Perhaps on the Prairies we have a unique perspective on winter. Normally, winter is harsh, bitterly cold and even treacherous. Yet even as we bundle up for winter, we get on with our daily lives. We go to work or school, we run our errands and do our chores, and we visit our friends. Some of us play outside: skating, skiing, snowmobiling. We go for walks and we find beauty in the snow drifts and the hoar frost. We even gather to pray for Christian unity in the midst of January, the coldest month of the year. We endure winter because we know that it will end. Already we feel the days growing longer and the sun shining more directly. We know that the snow and ice will melt, and the spring rains will clear away the dust, and perhaps in April or early May we will see the buds on the trees signalling that another season of growth is at hand.
I find it fascinating the way that God has made everything to work together. The seeds that fell from last year’s plants will lay dormant beneath the snow until the spring warmth and rains begin the process of growth. But the cold of winter is necessary. Many of you know better than I that cold is an essential stage in preparing seeds for germination. Freezing destroys some of the diseases that inhibit germination, but it also assists in breaking through the hard outer shell of many seeds. Once spring has arrived the farmers will plant their seeds, but with some plants and trees nature takes care of this all on its own. In God’s providence even the death grip of winter leads to new life.
If we are experiencing an ecumenical winter then we must live in Christian hope that winter will end and the seeds of unity will sprout once more. But we don’t just wait for spring, we must work patiently to prepare for the springtime. We must prepare the tools for ecumenical relationship: a greater understanding of our own traditions and the causes of division and a respect for the gifts of the Spirit lived and celebrated by our ecumenical partners. We must prepare now because the time is short, spring will be here very soon. Even now, this is not a winter of despair but one of new birth. In the spring we will experience a resurrection of unity.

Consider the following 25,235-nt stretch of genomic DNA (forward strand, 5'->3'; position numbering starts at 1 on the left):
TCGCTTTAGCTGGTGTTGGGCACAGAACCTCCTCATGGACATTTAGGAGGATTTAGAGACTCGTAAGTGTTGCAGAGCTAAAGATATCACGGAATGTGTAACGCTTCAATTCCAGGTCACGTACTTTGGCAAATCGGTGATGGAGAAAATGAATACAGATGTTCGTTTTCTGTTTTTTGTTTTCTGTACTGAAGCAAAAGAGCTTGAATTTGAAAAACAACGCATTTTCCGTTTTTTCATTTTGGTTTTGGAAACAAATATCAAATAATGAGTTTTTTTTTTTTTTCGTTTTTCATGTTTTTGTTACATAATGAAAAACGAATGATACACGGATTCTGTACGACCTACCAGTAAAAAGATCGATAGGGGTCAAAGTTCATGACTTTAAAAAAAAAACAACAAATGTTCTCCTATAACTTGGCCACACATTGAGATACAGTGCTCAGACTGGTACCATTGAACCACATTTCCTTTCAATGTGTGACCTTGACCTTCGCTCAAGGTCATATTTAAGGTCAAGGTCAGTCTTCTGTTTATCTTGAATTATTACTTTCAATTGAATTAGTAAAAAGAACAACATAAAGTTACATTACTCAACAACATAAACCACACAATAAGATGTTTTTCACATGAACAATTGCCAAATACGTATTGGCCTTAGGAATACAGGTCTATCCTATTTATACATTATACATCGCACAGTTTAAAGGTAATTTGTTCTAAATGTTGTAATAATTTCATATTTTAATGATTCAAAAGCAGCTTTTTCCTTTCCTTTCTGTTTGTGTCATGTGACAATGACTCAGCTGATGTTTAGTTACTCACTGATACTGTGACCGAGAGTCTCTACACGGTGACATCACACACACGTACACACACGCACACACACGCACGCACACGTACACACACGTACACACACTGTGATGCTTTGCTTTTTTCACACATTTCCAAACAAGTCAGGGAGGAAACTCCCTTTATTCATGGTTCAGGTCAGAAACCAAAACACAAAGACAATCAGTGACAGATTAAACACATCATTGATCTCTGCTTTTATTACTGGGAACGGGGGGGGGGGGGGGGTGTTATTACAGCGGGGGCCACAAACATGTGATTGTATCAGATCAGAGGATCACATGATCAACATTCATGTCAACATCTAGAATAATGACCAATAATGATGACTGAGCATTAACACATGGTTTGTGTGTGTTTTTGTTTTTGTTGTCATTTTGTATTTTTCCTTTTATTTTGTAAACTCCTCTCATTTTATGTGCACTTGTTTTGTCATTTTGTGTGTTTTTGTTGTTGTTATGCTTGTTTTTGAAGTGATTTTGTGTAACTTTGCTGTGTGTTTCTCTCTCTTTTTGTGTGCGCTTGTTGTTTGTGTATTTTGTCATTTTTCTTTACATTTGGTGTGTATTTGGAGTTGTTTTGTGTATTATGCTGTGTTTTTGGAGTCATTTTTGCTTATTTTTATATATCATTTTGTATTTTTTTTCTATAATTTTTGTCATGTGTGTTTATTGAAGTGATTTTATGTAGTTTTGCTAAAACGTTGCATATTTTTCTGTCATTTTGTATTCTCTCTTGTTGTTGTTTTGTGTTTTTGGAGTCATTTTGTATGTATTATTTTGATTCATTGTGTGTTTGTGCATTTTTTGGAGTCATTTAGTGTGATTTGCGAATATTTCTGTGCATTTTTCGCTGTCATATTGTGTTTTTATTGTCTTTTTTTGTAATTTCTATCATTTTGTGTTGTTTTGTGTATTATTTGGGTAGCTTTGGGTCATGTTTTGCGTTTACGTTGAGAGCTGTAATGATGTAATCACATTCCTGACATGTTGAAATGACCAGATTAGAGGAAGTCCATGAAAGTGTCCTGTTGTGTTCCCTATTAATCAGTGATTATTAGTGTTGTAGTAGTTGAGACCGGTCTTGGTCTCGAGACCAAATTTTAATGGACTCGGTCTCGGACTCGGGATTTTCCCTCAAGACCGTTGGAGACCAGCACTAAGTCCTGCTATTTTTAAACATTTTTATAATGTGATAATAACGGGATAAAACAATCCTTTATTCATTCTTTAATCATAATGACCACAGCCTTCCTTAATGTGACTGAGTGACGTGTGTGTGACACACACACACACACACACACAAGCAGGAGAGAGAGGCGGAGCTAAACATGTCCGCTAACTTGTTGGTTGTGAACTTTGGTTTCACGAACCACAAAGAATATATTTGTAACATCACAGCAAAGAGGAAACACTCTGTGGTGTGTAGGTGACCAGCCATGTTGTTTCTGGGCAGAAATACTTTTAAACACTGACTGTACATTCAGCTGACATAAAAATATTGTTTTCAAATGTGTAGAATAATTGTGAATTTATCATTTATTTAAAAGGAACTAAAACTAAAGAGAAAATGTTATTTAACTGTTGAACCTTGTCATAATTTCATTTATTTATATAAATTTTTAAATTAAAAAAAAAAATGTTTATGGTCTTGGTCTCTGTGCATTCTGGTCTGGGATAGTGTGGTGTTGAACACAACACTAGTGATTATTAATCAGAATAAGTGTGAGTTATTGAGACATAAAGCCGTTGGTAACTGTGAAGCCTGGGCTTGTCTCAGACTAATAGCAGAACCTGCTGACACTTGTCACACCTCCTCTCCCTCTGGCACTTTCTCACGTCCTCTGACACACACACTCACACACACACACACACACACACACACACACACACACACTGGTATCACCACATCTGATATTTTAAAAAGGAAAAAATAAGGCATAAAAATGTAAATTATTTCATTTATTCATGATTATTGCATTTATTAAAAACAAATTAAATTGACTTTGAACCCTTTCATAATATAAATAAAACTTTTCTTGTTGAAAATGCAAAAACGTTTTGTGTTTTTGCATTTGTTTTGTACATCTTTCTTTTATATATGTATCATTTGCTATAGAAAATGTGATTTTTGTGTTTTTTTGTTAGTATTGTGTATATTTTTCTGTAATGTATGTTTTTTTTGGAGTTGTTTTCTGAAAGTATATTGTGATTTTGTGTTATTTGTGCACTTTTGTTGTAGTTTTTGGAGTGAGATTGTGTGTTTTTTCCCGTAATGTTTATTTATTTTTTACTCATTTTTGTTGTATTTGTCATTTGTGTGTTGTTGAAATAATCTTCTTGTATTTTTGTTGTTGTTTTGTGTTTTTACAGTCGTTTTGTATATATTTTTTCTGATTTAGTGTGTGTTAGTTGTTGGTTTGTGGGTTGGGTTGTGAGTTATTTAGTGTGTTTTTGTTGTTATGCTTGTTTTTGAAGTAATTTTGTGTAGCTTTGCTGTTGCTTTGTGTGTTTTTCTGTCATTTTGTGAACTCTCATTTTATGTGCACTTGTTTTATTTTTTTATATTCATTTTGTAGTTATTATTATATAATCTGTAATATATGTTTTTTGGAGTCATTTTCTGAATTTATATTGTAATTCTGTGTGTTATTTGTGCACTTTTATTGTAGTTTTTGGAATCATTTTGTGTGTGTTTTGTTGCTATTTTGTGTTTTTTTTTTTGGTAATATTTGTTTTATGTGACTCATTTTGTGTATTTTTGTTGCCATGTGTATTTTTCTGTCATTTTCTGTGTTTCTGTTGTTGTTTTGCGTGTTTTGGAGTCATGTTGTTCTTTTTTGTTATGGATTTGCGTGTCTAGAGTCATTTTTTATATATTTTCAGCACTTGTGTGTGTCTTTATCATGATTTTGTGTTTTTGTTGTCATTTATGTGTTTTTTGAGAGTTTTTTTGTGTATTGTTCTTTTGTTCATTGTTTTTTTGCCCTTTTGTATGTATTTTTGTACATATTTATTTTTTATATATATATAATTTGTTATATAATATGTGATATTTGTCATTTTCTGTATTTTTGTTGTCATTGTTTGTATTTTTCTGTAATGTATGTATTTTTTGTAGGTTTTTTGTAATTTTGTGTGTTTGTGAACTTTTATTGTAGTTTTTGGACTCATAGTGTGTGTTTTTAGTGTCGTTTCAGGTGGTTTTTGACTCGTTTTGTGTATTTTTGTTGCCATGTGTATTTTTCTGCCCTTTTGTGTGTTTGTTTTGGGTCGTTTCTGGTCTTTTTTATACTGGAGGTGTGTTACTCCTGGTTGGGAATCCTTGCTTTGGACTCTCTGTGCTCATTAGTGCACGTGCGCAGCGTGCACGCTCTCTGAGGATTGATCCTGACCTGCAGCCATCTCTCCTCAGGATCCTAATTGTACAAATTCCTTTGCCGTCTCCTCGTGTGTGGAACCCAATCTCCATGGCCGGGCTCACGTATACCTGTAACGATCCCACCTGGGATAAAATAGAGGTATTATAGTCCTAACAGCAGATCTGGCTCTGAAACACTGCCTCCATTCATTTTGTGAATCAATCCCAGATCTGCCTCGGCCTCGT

As most of you know, we are an interchurch family. While I am Presbyterian, Nicholas is Roman Catholic, and we have decided not to give up either of our Christian Traditions, but to worship and pray together in both of our churches, and to work diligently for ecumenical education, dialogue, common witness, and common mission between our churches.
A: Because of our double belonging, we feel very keenly the divisions and brokenness within the Body of Christ. We notice the misunderstandings when people make assumptions about Traditions with which they are unfamiliar. And we find it hard to ignore when people use stereotypes about certain kinds of Christians, or when they make “we know better than they do” type comments. We are very aware of the things that our churches disagree about, and the doctrines and practices that maintain the barriers between us.
But our interchurch life also provides us with glimpses of the Body of Christ in its fully reconciled form. We celebrate the many opportunities to come together in prayer, to share our common faith in Christ, and to engage in dialogue and share our churches’ particular gifts. We are united in our baptism. We are united in our marriage. We are united in our faith in God who gives us the victory through our Lord Jesus Christ.
We have a long way to go before we will experience the full visible unity of the church, and perhaps we are in an ecumenical winter. And yet, we will rejoice in the Lord. This Week of Prayer for Christian Unity gives us all an opportunity to experience a foretaste of the Kingdom of God – to pray together, to interpret the scriptures together, and to stand together with all Christians and profess our faith in God who gives us the victory through our Lord Jesus Christ.
“Therefore, my beloved, be steadfast, immovable, always excelling in the work of the Lord, because you know that in the Lord your labour is not in vain.”